Born into an Iranian family of intellectuals who opposed the regimes of both the Shah and Khomeini, author Négar Djavidi arrived in France aged 11 after crossing the mountains of Kurdistan on horseback with her mother and sister. This gives an authentic ring and some autobiographical elements to her acclaimed first novel.
It is a family saga covering four generations of an Iranian family over more than a century of dramatic political and cultural change from exotically named feudal lord Montazemolmolk living in the northern region of Mazandaran, with his harem of more than fifty bickering wives to grandson Darius, a dissident intellectual whose writing against first the Shah and then Ayatollah Khomeini forces him into exile in Paris with his family, including daughter Kimiâ, the narrator.
Much of the story is related in the form of flashbacks or imagined reconstructions of anecdotes Kimiâ has heard about her relatives, recalled as she sits, clutching a tube of sperm, in the waiting room of a Paris fertility clinic. This rather clunky plot device adds to the reader’s frequent confusion over the large number of often thinly sketched characters, like the brothers of Darius who are referred to by numbers 1 to 6 (there is a list of key family members at the back which you could miss until too late) and continual lengthy digressions. The approach is deliberate in that the author has explained when interviewed her aim to portray the fragmented, kaleidoscopic nature of memory. Although this has received critical praise, I found the abrupt switches in her thoughts, usually expressed in dense exposition, quite hard to take. A stream of consciousness can be very powerful, but in this case the continual change of subject is further disrupted when Kimiâ becomes an intrusive narrator, justifying or apologising for an abrupt switch of topic: “Allow me before it’s too late, before the storm of the Revolution rises and invades my story, to return to my resemblance to Grandmother”. Dramatic events are undermined by a lack of subtlety, even giving them an incongruous pantomime quality, as in the continual foreshadowing of “L’ÉVÉNEMENT” (“THE EVENT”).
Continually being told what to think, trying to keep track of the characters as they flit in and out, mentioned in passing, I rarely engaged with any of them. The author is by profession a script writer, so I am surprised that she did not make more use of scenes with dialogues which would have enabled the characters to reveal themselves, open to interpretation as we do in real life. The details of the occasional footnotes to provide a condensed history of events could have been woven into the story, or included as an introduction at the outset.
Kimiâ is “disoriented” in more than one sense: not only the abrupt cultural change from Teheran to Paris via an arduous trek led by people smugglers, but also confusion over her sexuality. Predicted by her tealeaf reading grandmother to be a boy, she acts and feels like one, imagining herself growing up to be a man. Her period of extreme teenage rebellion in Paris, dressing as a punk, drinking and smoking joints in shared squats after her perplexed mother has thrown her out is therefore a way of taking refuge in a world where her background is of no interest and she is not judged. She ends up in a relationship with a woman, but desperate to have children fathered by a man who will take an interest in his children, and able to provide the kind of cultural context she has lost in exile.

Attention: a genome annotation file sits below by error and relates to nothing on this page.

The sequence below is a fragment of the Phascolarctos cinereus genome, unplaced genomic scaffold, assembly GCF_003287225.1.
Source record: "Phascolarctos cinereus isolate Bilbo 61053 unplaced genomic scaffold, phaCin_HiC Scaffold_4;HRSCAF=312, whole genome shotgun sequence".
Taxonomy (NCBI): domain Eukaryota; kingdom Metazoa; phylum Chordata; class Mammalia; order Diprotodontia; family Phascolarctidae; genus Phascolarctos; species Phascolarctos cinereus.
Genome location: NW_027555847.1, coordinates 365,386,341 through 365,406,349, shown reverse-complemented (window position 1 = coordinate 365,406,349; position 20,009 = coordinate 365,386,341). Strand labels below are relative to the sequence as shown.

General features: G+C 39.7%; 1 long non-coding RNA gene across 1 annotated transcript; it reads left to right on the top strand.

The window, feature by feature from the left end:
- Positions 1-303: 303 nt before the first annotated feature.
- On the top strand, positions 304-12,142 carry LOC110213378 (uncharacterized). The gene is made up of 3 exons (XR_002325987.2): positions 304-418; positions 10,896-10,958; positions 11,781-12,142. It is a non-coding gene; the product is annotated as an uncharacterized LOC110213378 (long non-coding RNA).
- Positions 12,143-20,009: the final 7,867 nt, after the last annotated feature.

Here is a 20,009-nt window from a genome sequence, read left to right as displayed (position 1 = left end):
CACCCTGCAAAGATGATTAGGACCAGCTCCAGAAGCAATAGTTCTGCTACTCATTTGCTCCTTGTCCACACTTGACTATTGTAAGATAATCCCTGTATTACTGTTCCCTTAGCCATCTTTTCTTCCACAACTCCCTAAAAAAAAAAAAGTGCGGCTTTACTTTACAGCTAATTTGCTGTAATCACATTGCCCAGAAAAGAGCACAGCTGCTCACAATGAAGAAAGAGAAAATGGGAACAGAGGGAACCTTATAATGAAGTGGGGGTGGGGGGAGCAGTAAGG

Although I think a heavily pruned version of the story with fewer characters would have been much more effective and allowed more space to develop some interesting ideas, perhaps the style is in the tradition of Iranian storytelling, so that an oppressively large cast of relatives bound in a love-hate relationship, and strong ties of mutual support and obligation, somehow co-existing with harsh judgement and rejection e.g. of homosexuality (to the extent of denying its existence), serve to provide the necessary insight into Iranian life. By contrast, Kimiâ’s adult world of punk and pop groups and artificial insemination for lesbians using sperm from an HIV positive man, is not really typical of the West, and is a rather extreme example of the contrast between the freedom of the West and the conservatism of Iran.
There are some interesting comparisons e.g. whereas the Paris clinic is tense and silent, in Iran people would be so engaged in chatting that they would not notice when their turn to be seen arrived! When the mother of Kimiâ’s partner confuses Iran with Saddam Hussein’s Iraq, Kimiâ sees this as the result of living in Belgium, a reassuring, peaceful place where everyone’s the same, after living for generations free of problems without any immigration or mixing: “no need to concern oneself with other people, nor to be afraid of them, nor question their presence”. This of course shows a lack of knowledge and understanding on both sides!
Although I read this in the original French, I believe the English translation is very faithful to it.